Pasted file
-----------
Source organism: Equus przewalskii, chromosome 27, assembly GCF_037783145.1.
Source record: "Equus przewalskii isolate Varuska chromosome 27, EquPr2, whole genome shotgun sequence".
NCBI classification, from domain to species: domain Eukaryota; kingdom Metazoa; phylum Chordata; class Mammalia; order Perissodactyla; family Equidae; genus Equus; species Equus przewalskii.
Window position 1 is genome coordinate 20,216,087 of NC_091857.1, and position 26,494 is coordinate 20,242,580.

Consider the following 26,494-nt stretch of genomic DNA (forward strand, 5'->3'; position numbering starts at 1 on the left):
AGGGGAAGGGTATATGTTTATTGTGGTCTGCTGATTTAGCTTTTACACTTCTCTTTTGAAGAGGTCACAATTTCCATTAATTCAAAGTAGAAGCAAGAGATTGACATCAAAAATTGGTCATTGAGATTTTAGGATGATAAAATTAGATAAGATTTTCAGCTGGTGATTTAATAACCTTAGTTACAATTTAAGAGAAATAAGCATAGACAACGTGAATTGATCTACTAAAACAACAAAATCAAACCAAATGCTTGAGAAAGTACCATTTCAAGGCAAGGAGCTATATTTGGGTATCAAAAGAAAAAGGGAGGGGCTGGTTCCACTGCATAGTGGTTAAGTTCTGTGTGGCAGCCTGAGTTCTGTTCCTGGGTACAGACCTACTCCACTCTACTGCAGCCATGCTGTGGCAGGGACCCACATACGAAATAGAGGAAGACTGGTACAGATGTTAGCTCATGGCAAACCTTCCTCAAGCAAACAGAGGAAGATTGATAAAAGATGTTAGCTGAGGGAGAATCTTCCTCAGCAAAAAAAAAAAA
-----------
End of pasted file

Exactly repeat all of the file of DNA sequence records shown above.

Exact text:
Source organism: Equus przewalskii, chromosome 27, assembly GCF_037783145.1.
Source record: "Equus przewalskii isolate Varuska chromosome 27, EquPr2, whole genome shotgun sequence".
NCBI classification, from domain to species: domain Eukaryota; kingdom Metazoa; phylum Chordata; class Mammalia; order Perissodactyla; family Equidae; genus Equus; species Equus przewalskii.
Window position 1 is genome coordinate 20,216,087 of NC_091857.1, and position 26,494 is coordinate 20,242,580.

Consider the following 26,494-nt stretch of genomic DNA (forward strand, 5'->3'; position numbering starts at 1 on the left):
AGGGGAAGGGTATATGTTTATTGTGGTCTGCTGATTTAGCTTTTACACTTCTCTTTTGAAGAGGTCACAATTTCCATTAATTCAAAGTAGAAGCAAGAGATTGACATCAAAAATTGGTCATTGAGATTTTAGGATGATAAAATTAGATAAGATTTTCAGCTGGTGATTTAATAACCTTAGTTACAATTTAAGAGAAATAAGCATAGACAACGTGAATTGATCTACTAAAACAACAAAATCAAACCAAATGCTTGAGAAAGTACCATTTCAAGGCAAGGAGCTATATTTGGGTATCAAAAGAAAAAGGGAGGGGCTGGTTCCACTGCATAGTGGTTAAGTTCTGTGTGGCAGCCTGAGTTCTGTTCCTGGGTACAGACCTACTCCACTCTACTGCAGCCATGCTGTGGCAGGGACCCACATACGAAATAGAGGAAGACTGGTACAGATGTTAGCTCATGGCAAACCTTCCTCAAGCAAACAGAGGAAGATTGATAAAAGATGTTAGCTGAGGGAGAATCTTCCTCAGCAAAAAAAAAAAA